“Debt is becoming embedded in society, with more people borrowing earlier in their lives and struggling to pay it back until much later … demand for debt advice from the over-60s increased by 15% over the past three years, says the CCCS.” 


A blog post in “Guardian Money” last month asked an interesting question: “Who do you think is worse off when it comes to unmanageable debt – the 21-year-old student or the person entering retirement in their 60s?”

Their answer: “You may be surprised to know it is the older age groups – the over-60s contacting the Consumer Credit Counselling Service (CCCS) owe an average of £22,330 on credit cards, personal loans and other unsecured debts.” The post quoted Delroy Corinaldi, Director of External Affairs for CCCS.

The piece attracted lots of responses on the Guardian website. Many of them were critical of the statistical evidence behind the claim but I’m not qualified to judge on that.

I think that many of these responses missed an important point; it was included in the original piece but not given much emphasis. A retiree on a fixed income who finds him- or herself in unmanageable debt has far less future opportunity to rectify the situation than has a 21-year old. Guardian Money put it like this: “older people tend to have far more limited options.”

That debt-ridden retiree might well own their own home: great. The mortgage might have been paid off; better still. But if the worst comes to the worst, they might well lose that home if their debts should force them into bankruptcy. Granted, the debt-ridden 21-year old student is not finding things easy but you’ll find it harder to adjust to straitened circumstances – and harder to face what you might perceive as society’s disapproval of debt – when you are 65-plus.

Guardian Money’s piece goes on as follows (I’ve paraphrased):


Living with unmanageable debt is difficult, as anyone who has been through it will tell you. Whether you are 18 or 80, debt problems impact on every area of your life.

For retirees the experience can be especially traumatic. The emotional toll of trying to cope with an endless barrage of letters, phone calls and visits from debt collectors, at a time in life when most people would expect to have gained some financial security, can be immense.

CCCS sees instances of people working long hours in physically demanding jobs well into their 70s, just to keep debts at bay. In many cases this means barely meeting their interest payments.

While younger debtors may be able to increase their incomes or reduce their outgoings, older people tend to have far more limited options. The potentially vast sums of money needed to fund care in older age only adds to this bleak picture.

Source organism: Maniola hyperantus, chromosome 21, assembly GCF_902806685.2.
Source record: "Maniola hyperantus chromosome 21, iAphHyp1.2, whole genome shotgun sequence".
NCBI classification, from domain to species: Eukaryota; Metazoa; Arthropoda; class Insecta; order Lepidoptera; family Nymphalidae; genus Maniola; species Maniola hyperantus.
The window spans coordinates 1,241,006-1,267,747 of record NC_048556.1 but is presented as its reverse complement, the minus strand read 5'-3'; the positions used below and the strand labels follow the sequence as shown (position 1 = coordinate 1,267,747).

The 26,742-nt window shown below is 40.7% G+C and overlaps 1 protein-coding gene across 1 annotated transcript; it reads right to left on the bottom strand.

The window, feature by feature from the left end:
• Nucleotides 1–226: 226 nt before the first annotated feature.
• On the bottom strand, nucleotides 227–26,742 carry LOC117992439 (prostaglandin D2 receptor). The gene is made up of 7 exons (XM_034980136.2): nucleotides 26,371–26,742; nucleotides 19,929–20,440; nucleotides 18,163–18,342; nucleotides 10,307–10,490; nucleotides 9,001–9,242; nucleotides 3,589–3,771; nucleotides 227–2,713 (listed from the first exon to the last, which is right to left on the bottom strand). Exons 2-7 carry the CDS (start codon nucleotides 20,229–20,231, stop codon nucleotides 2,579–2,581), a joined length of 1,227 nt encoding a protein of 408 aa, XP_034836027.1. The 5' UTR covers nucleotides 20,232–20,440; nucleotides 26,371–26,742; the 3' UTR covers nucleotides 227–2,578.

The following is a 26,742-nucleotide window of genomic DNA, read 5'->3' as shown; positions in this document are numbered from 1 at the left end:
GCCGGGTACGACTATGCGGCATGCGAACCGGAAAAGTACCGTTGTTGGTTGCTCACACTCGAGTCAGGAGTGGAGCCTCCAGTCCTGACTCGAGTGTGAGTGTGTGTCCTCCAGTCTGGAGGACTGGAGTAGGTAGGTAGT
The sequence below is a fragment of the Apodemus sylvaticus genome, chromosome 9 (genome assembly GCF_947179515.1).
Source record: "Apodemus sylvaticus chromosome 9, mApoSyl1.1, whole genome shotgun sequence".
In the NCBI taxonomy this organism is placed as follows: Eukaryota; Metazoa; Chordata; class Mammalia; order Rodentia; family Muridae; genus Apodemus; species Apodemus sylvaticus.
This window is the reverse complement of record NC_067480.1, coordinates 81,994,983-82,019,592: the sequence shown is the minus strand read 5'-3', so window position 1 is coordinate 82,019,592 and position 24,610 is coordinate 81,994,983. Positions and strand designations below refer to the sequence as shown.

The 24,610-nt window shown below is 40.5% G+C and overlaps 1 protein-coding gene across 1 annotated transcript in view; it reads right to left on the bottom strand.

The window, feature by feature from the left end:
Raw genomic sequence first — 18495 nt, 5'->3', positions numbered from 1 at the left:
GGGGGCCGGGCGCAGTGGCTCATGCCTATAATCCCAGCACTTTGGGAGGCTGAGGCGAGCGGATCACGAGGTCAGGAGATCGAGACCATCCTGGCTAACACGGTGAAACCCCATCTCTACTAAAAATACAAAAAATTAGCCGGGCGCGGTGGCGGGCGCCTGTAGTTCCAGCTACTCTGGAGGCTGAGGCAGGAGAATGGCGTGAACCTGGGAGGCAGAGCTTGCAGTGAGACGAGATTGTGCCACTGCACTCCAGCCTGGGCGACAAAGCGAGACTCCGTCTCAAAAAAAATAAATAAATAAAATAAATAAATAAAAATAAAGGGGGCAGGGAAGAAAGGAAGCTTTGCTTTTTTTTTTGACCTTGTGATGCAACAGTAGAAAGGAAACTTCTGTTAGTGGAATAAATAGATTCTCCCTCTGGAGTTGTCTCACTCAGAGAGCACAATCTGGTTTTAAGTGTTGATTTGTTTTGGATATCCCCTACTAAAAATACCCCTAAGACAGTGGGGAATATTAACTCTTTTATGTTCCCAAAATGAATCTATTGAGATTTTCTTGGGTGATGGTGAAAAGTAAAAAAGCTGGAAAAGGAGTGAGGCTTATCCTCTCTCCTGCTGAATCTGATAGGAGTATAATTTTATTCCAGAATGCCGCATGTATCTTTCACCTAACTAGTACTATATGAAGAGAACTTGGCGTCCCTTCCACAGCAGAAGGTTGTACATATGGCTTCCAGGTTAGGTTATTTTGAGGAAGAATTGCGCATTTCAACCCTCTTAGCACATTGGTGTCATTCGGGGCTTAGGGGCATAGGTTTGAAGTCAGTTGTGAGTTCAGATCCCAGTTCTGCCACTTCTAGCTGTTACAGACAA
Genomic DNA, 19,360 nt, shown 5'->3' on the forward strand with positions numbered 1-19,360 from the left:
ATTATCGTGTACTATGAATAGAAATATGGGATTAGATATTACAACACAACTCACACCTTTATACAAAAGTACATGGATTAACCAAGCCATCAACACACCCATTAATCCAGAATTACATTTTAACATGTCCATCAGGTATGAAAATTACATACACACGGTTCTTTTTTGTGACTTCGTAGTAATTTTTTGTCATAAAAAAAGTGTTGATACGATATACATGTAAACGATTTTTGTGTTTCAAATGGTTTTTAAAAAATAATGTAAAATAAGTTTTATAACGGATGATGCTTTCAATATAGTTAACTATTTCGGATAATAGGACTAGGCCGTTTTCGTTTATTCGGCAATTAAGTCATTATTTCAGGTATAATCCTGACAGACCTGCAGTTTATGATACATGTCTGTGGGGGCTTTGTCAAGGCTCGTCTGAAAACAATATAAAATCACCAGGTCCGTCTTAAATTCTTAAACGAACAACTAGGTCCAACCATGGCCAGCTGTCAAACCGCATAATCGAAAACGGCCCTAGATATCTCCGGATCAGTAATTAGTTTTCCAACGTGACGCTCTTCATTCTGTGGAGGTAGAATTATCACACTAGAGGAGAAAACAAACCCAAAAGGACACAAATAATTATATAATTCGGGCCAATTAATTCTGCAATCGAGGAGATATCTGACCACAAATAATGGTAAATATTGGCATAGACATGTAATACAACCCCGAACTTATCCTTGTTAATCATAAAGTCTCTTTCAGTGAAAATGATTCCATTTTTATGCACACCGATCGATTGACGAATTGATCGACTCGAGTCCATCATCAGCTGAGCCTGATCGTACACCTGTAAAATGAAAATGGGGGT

Calls to the CCCS suggest people are increasingly carrying large amounts of debt with them into later life. Data from the 370,000 people who contacted the service in 2011 shows that demand for debt advice among over-60s increased by 15% over the past three years.

This increase is fuelled by the growing number of older people who find themselves entering retirement with debts built up much earlier in life than their parents’ and grandparents’ generations. And CCCS believes it is witnessing the beginning of a long-term trend. In two years time, it predicts almost half of the people contacting it for help will be over the age of 45, up from just 28% in 2005.

This dramatic shift should worry us all. For today’s generation of older people, seeking free advice early is crucial. CCCS is able to help with free, confidential and sensitive advice and support – but many older people suffer in silence.

Family members have a key role to play. Unfortunately, it is help that they themselves are likely to need in growing numbers in the future.


My footnote: in my remarks at the start of this post, I’ve used the word “retirees”, rather than “old people” or “the elderly” or even the more acceptable (to my ears) “seniors”.

I say “retirees” in this context because that’s the issue, not their age. If someone is “no longer economically active” (horrible phrase), i.e. dependent on pensions, then they have little or no influence on their income.

Annuity rates are shockingly low; even if they have the extra flexibility of what we call in the UK a “drawdown” private pension fund, it’s a combination of the markets and the GAD (Government Actuary’s Department) regulations that primarily impact that income (assuming they invested enough in the first place).



For the “Guardian” blog post:

For info on “Back to the Black: how to become debt-free and stay that way”:

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